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Throughout history, many people have the mindset that in order to achieve great things in life, one must work hard and get a degree in something practical in order to earn a good living. Manual workers that might have jobs in repair shops aren’t held to the same standards as “knowledge workers,” or people who earned a college degree. Matthew Crawford, author of “The Case for Working with Your Hands”, originally published in May 21, 2009 in the New York Times Magazine, and Mike Rose, author of “Blue-Collar Brilliance,” originally published in the Summer 2009 edition of the American Scholar, contradict the assumption that such work is not intellectually challenging through facts and first-hand experiences.
Typically, people who work at jobs that require manual labor, like sanitation workers or janitors, are looked down upon due to society refusing to portray them as people with power and money. In “The Case for Working with Your Hands,” Matthew Crawford argues that blue-collar jobs like mechanics make more or the same amount of money as most white-collar jobs. He also challenges the notion that sending kids off to college is really the best choice for them. Crawford explains the importance of the blue-collar worker in our society and how little we think of people if they do have a dirty job and work with their hands, giving a personal experience as an example. By switching careers to a manual worker, he explains how much more enjoying and personal this work can be compared to sitting in an office all day.
Blue-collar jobs are often called “necessity- jobs,” because they are shown as requirement jobs for the world. Crawford attempts to show the reader, “When we praise people who do work that is straightforwardly useful, the praise often betrays an assumption that they had no other options.” (Crawford 334) Since we tend to rely on these blue-collar workers to help get us through daily dilemmas that might happen, such as getting an oil change or fixing a broken toilet, these careers are thought of to be handier and more common among some people. Crawford states, “We idealize them as the salt of the earth and emphasize the sacrifice for others their work might entail.” (Crawford 334) If no one does these jobs, there would be many issues arising, showing that we are always going to need blue-collar workers in our society, maybe even more than white-collar workers in some cases.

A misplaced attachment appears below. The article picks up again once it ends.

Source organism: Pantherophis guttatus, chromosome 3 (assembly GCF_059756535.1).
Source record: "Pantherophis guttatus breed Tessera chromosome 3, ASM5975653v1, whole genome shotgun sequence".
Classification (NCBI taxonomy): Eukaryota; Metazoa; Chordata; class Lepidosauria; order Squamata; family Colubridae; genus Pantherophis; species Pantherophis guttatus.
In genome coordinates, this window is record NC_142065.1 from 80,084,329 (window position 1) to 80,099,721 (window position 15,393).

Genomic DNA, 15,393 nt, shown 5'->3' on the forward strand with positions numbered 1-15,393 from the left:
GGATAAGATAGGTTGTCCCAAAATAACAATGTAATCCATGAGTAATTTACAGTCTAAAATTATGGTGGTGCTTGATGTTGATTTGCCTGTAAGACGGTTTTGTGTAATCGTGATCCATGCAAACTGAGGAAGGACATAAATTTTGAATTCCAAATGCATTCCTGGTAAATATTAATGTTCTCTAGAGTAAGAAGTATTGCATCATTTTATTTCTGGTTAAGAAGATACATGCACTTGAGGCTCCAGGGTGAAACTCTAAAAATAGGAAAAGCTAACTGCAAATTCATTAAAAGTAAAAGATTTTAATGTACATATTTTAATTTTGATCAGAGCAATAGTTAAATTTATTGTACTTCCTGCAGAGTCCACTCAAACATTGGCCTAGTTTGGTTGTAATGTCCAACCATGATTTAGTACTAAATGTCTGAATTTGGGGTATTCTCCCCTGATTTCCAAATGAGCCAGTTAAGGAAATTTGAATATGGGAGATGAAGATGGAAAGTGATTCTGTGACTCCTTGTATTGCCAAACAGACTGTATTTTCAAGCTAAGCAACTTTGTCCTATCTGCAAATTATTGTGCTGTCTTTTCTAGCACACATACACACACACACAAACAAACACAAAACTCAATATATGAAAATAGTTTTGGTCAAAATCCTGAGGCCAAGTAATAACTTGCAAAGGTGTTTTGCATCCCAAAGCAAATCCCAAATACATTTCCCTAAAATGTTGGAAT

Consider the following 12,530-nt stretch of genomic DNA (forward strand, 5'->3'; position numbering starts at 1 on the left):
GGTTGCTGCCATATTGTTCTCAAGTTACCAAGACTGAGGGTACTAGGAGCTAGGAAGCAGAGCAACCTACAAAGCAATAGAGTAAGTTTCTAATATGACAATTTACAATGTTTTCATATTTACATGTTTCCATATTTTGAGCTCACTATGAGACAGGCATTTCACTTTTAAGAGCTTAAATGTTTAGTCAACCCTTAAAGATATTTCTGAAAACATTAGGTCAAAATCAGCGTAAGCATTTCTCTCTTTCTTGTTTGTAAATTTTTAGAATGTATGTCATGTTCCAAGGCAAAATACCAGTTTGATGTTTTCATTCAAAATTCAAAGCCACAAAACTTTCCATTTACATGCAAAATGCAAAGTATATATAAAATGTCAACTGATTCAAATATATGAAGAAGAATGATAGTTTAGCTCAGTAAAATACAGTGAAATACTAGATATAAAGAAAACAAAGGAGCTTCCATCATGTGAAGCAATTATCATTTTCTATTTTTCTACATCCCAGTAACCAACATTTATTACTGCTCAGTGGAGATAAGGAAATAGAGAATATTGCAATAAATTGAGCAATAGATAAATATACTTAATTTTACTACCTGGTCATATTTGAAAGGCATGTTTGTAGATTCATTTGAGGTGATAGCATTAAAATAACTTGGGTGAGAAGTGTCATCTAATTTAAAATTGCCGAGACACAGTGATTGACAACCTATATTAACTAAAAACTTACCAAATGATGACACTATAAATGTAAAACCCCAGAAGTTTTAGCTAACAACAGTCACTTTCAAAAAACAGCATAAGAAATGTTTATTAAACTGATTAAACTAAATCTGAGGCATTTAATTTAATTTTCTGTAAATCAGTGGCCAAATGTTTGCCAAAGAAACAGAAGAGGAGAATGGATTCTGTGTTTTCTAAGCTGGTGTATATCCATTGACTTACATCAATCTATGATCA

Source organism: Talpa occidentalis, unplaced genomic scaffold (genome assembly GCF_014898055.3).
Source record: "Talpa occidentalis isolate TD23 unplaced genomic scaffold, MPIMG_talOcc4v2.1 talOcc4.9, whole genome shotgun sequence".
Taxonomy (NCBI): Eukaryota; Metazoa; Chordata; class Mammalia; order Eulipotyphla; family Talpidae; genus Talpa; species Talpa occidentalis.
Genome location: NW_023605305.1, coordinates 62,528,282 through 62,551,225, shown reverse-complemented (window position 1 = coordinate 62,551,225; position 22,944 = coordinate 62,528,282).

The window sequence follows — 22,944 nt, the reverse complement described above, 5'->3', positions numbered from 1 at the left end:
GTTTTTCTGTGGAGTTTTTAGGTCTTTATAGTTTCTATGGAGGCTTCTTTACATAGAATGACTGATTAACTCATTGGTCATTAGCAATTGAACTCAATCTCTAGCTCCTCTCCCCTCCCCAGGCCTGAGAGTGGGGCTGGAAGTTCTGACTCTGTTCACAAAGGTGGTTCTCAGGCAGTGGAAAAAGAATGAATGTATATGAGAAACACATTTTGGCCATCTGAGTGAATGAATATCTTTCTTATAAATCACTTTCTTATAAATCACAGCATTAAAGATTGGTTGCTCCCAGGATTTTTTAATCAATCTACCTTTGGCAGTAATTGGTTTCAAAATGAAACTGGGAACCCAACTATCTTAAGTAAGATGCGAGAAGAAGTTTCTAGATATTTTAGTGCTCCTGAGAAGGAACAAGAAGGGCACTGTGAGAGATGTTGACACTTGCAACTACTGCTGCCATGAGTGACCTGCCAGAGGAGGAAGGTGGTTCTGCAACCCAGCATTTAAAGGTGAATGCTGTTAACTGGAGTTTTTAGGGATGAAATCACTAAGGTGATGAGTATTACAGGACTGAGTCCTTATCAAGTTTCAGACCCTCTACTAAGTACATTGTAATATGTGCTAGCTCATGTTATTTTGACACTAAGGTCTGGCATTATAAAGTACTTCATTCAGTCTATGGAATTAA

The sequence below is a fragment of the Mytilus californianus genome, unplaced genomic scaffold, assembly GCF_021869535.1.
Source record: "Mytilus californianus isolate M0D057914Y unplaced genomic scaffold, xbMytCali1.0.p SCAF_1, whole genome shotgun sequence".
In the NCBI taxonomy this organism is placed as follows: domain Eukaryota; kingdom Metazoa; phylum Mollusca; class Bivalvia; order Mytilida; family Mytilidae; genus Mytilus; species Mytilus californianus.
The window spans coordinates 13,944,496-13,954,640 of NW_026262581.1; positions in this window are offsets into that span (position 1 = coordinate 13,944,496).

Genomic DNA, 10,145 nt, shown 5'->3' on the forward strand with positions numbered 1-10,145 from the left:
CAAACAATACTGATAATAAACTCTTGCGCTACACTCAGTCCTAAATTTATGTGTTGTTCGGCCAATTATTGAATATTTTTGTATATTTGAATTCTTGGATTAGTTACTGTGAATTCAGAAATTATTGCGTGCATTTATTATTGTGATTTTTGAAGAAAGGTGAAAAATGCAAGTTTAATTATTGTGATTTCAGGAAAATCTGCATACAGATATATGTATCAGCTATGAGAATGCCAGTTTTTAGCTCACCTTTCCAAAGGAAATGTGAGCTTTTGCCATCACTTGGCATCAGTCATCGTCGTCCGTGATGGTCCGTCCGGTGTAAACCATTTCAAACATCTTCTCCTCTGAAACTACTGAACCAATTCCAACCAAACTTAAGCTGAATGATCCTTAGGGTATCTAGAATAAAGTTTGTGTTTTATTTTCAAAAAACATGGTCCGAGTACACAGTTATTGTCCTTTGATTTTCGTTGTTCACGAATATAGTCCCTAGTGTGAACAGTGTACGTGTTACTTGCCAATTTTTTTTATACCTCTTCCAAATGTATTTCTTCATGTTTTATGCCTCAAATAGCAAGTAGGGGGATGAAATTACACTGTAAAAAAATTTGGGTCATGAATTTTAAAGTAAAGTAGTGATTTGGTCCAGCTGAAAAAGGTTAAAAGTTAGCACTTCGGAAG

The attention our society gives to white-collar jobs, emphasizing how important it is to become one of these cubicle-workers, pushes blue-collar jobs out of the spotlight making them nearly forgotten. People focus only on the most respected and high-class jobs, relying on the idea of education defining intelligence, resulting in blue-collar jobs disappearing from a list of possible careers people wish to pursue. Crawford explains, “In schools, we create artificial learning environments for our children that they know to be contrived and undeserving of their full attention and engagement. Without the opportunity to learn through the hands, the world remains abstract and distant, and the passions for learning will not be engaged…” (Crawford 334) He stresses that blue-collar jobs are the epitome of valuable work, work that is done with your hands and gives people the chance to use something other than just their brain. Crawford reinforces this idea when he writes, “A good job requires field of action where you can put your best capacities to work and see an effect in the world. Academic credentials do not guarantee this” (Crawford 342) This states that in order for it to be considered valuable work, it must be work that comes from one’s hard effort, work, and skill that uses a different type of intelligence.
In Mike Rose’s essay, “Blue-Collar Brilliance,” he discusses what the every-day blue-collar American can accomplish given enough hard work and experience gained from learning on the job over many years. He discusses how people nowadays believe work requiring less schooling requires less intelligence. Rose then goes on to dispute this belief with a story of a man he knew that dropped out of high school his first year but goes on to become a supervisor at a General Motors plant, working his way up.
In today’s society, college is placed on a certain pedestal which deprives blue-collar workers from getting the same acknowledgment and opportunities as a college graduate. A blue-collar worker does not receive the same amount of respect as someone with a college degree, even though the person with no degree may have more knowledge than that of a college graduate. This is true for many blue-collar careers like construction, electricians, and agriculture related jobs. People may have spent their whole lives in these lines of work, but it is virtually impossible for them to move up the ladder without a college degree.

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